What this reflects is that rehabilitation is a legitimate goal of sentencing. And what this means is that once a person has completed their sentence, they should be entitled, indeed helped, to move forward to a productive life as a law-abiding citizen. Except society refuses to let that happen. The sentence of imprisonment may be over, but their misery goes on forever.
Judge Gleeson wasn’t good with that. First, there was his expungement decision, where he determined that despite the absence of any express authorization for a federal judge to remove a conviction from a defendant’s record, he was going to do so anyway.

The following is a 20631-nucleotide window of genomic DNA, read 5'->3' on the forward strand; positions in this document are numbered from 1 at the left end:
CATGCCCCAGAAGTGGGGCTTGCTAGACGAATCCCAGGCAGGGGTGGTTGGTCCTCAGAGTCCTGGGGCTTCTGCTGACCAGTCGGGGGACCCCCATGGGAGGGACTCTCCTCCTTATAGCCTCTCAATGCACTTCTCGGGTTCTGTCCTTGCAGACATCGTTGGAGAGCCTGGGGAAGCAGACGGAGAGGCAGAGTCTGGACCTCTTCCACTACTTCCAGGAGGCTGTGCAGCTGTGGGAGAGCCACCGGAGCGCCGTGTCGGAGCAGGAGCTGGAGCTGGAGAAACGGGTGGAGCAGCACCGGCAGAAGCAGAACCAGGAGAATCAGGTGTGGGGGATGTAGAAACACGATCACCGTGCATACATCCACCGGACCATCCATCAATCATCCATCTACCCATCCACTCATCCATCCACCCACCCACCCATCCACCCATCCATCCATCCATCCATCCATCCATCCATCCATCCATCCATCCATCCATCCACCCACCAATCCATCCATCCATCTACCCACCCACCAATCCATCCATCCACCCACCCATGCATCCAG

This time, he concluded that expungement wasn’t warranted.
But Judge Gleeson declined her request, saying expungement was reserved for “unusual or extreme” cases. Instead, he opted for forgiveness over forgetting, as he put it. While the certificate has no legal effect, when Jane Doe shows it to a prospective employer or landlord, it should, the judge wrote, send “a powerful signal that the same system that found a person deserving of punishment has now found that individual fit to fully rejoin the community.”
It’s not entirely clear what makes a case so “unusual or extreme” that it warrants expungement when another does not, but apparently Judge Gleeson decided that this case didn’t meet the bar. Still, he refused to accept the premise that there was nothing he could do, that there was nothing he should do, because it was never his intention to sentence her to a lifetime of unemployment. So he did something.